A young sow with her own spring cub (right) nurses Agro’s second-year cub, taking him in as her own. Photo by Michelle Theall. Agro in 2019 fiercely defending her triplet cubs from a boar. No one knows why two of her cubs didn’t make it through the winter, or why the third was abandoned. Photo by Michelle Theall.
In 2021, I returned to Lake Clark to find that “foster mom,” as she had been named by the park guides, hadn’t kicked out the cubs yet, and was still protecting and nursing them both. Having spent three years watching this story unfold, and having an adopted child of my own, my time spent with these bears touched me profoundly.
Proceed to the route
The “vent” I had to open that sucked out my brand new, $1,000-dollar, iPhone 12 Pro at 2,500 feet. The insurance claim is still pending. Photo by Michelle Theall. A photo of me minutes after I lost my phone, taken by my friend Chuck Bass, who enjoyed the moment at my expense. He was in the co-pilot seat, and for the record, he was pushing the pedals and getting warned by the pilot about it, which likely caused me to lose my grip on the phone in the first place.
As a photographer, I’m always in search of the perfect shot, which is how I lost my brand-new iPhone 12 Pro out the window of a small plane at 2,500 feet. Thankfully, I had taken my phone out of its wallet case prior to chucking it into Cook Inlet, otherwise my driver’s license and credit cards would be floating with a pod of belugas. Ostensibly, the flap that opens in the plane’s window is a “vent.” But I of course saw it as a clever way to make sure any glare or glass smudges didn’t mar the aerial photo of the volcano I was taking. I held the phone out the vent, angled it just so—in order to make sure the wing wasn’t in the frame—and shwoop, just like that, $1,000 flew out of my hands. Evidently, the smartphone is a lofty bugger, because I had time to look at the other passengers—who looked as shocked as I did—and back out the window again to find the device still flipping end over end, as if in slow motion, below the plane. I watched it plummet to its death, and after my disbelief wore off, I joined my companions laughing until tears streamed out of my eyes, and the pilot shut off his headphones because we couldn’t stop. Jokes ensued. “Hopefully, my data was in the cloud,” “You should’ve used airplane mode,” and my favorite, “Somewhere in Cook Inlet, Siri is still saying, ‘Proceed to the route.’”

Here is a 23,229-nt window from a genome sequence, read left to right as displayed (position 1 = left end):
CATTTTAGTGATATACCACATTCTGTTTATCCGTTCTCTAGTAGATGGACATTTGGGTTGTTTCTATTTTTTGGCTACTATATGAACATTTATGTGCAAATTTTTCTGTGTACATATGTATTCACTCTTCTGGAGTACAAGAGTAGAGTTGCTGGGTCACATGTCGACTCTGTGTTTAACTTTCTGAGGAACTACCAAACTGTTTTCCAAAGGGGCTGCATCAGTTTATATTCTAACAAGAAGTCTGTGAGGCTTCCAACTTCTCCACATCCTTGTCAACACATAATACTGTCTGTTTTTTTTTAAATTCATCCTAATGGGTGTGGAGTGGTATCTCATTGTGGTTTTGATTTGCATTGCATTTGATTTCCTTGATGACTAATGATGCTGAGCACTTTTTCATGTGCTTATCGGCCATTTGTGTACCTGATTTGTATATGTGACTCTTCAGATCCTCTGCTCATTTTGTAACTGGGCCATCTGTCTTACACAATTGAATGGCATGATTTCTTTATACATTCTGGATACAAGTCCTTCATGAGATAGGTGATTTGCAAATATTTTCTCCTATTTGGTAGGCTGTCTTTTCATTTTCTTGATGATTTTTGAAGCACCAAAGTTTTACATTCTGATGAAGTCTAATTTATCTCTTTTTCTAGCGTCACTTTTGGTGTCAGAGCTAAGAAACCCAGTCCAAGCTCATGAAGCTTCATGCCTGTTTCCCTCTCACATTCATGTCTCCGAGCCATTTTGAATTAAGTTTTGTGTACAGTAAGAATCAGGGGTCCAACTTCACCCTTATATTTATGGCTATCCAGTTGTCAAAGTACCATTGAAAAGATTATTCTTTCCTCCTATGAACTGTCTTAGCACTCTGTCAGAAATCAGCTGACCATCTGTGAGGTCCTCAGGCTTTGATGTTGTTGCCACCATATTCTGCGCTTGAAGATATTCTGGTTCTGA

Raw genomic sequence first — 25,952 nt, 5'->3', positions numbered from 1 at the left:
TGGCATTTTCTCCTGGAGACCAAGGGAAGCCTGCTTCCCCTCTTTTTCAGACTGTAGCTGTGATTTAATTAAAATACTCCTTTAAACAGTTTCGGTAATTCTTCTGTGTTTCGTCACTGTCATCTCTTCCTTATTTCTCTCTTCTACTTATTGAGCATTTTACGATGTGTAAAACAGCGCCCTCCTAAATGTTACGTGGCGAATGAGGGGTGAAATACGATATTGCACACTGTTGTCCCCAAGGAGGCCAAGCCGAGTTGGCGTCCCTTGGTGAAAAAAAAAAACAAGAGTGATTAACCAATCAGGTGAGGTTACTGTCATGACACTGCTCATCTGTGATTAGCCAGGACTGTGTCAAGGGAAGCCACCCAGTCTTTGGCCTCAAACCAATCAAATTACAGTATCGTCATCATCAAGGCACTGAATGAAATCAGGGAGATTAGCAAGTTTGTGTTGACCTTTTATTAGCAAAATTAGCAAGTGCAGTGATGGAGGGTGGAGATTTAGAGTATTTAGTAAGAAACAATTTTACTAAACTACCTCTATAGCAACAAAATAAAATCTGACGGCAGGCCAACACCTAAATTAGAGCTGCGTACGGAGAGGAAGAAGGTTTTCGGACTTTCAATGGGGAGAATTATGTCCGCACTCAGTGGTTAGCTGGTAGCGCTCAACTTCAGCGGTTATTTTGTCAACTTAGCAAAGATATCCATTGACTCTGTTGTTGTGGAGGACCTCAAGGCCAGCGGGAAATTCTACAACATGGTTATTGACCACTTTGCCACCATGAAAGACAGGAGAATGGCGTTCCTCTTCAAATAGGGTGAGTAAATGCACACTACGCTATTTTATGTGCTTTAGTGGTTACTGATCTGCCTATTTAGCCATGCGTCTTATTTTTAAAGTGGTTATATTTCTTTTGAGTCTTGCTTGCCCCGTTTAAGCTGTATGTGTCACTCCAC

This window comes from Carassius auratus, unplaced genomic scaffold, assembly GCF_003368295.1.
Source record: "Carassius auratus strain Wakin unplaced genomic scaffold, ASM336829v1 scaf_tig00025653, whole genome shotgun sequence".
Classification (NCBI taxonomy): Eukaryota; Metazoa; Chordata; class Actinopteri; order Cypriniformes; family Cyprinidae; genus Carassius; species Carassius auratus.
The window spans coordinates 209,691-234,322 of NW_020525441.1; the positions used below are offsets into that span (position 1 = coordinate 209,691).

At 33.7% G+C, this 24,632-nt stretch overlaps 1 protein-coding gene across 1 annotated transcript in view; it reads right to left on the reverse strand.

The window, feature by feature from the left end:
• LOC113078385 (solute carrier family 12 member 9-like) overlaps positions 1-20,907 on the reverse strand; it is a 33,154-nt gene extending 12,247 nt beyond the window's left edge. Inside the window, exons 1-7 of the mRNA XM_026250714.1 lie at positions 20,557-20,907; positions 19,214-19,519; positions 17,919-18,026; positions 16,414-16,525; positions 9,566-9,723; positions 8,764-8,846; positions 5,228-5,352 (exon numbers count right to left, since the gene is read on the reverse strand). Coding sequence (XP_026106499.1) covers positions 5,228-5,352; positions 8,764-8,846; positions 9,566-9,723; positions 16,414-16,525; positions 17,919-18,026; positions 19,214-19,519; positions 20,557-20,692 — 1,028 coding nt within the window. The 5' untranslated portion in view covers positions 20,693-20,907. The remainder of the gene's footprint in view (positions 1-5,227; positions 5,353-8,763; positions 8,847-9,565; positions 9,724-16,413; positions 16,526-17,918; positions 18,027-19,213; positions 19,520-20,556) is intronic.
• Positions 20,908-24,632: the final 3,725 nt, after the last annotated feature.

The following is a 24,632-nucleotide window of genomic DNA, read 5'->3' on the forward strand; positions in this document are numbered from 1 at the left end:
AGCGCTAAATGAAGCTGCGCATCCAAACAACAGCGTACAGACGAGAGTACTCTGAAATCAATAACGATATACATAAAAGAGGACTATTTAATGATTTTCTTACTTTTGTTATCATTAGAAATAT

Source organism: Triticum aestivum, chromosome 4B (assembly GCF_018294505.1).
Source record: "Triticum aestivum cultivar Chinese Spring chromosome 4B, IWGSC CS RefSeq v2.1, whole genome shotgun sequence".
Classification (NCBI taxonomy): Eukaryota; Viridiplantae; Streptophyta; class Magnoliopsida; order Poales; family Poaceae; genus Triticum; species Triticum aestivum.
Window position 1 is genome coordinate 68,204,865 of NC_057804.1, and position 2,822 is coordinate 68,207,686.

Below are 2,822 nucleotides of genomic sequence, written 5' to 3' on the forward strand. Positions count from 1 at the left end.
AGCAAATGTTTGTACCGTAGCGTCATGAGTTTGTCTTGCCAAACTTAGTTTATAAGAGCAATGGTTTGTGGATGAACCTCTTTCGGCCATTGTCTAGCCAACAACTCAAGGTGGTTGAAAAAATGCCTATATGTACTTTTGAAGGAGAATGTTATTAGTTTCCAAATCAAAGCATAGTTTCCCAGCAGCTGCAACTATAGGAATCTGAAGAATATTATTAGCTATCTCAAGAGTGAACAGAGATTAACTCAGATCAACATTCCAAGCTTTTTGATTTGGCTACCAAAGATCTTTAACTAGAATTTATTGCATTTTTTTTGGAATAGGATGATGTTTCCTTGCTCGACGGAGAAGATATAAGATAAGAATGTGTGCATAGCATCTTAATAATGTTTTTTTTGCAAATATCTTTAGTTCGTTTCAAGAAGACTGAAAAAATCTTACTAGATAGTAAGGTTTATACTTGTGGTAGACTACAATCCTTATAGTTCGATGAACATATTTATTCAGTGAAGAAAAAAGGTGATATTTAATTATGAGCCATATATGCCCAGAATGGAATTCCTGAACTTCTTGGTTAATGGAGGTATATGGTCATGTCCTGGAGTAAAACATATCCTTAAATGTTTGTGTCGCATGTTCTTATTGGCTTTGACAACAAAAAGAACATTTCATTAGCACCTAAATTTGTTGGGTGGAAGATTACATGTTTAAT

Reflections of a photographer
While photographing bears, I noticed that the bubbles on the sand reflected back the silhouettes of the photographers (lower part of the bubble), as well as the bears (upper). I continued to shoot until I got the exact shot I wanted to document our presence in a unique way. Photo by Michelle Theall.
In Lake Clark, we do a lot of standing around watching bears. We follow them on the beach in all kinds of weather, watching them fish and clam and play. Every now and then, I realize how odd this appears—how absolutely unusual—and I take the time to photograph the photographers in this other-worldly landscape.